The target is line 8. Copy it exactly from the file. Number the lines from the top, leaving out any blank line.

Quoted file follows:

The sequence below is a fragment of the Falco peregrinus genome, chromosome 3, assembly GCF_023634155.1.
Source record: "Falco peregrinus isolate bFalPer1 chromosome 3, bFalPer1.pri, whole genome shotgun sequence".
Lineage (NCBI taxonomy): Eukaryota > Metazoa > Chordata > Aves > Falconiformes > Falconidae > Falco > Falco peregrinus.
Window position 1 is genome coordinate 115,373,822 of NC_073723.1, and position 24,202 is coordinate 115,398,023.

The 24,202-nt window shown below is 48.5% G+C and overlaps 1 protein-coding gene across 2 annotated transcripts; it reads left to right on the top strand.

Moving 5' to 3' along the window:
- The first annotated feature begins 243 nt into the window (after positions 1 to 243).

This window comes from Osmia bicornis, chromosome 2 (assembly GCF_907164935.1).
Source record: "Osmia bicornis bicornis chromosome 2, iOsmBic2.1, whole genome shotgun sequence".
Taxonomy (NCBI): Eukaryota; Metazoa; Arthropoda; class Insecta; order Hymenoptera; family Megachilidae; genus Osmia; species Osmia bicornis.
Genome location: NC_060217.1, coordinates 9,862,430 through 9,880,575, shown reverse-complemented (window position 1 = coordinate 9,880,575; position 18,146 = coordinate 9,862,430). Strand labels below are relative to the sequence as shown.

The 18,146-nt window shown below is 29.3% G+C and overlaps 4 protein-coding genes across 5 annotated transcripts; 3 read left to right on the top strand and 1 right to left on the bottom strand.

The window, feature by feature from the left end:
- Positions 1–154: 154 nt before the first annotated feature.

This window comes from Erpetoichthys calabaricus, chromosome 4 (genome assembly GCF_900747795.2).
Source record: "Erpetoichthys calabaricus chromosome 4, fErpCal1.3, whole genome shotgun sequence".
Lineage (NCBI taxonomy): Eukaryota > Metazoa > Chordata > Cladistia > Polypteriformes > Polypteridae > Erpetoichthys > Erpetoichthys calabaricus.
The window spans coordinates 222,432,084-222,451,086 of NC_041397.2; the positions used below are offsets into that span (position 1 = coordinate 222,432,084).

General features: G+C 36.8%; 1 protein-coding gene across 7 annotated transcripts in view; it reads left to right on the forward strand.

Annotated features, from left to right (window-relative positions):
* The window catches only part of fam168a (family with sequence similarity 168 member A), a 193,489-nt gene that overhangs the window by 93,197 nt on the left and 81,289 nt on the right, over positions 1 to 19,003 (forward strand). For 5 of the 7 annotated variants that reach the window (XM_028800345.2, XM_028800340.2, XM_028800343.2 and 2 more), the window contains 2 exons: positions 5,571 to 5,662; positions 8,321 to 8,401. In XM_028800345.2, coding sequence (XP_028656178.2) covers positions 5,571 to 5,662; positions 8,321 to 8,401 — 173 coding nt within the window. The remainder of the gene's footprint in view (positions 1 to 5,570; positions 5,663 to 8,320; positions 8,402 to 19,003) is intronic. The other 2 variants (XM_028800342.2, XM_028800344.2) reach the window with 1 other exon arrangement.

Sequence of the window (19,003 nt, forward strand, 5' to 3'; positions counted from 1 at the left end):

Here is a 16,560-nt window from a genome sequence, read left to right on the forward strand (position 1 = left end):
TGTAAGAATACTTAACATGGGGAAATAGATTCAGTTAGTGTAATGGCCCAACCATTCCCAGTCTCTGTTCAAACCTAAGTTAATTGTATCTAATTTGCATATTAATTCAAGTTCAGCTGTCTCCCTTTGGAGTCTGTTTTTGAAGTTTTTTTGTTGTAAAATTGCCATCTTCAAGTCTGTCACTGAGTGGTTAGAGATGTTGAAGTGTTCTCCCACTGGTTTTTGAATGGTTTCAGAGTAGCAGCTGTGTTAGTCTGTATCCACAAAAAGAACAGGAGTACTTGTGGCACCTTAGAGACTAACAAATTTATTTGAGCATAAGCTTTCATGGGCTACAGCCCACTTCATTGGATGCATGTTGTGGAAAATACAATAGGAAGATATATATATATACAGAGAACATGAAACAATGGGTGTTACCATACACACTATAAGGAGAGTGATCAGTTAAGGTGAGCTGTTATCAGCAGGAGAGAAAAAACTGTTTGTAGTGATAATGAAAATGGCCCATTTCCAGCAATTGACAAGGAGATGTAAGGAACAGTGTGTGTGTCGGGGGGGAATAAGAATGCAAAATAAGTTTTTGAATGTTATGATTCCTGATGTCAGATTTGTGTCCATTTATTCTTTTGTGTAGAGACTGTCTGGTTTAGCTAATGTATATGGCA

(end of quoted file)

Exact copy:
This window comes from Osmia bicornis, chromosome 2 (assembly GCF_907164935.1).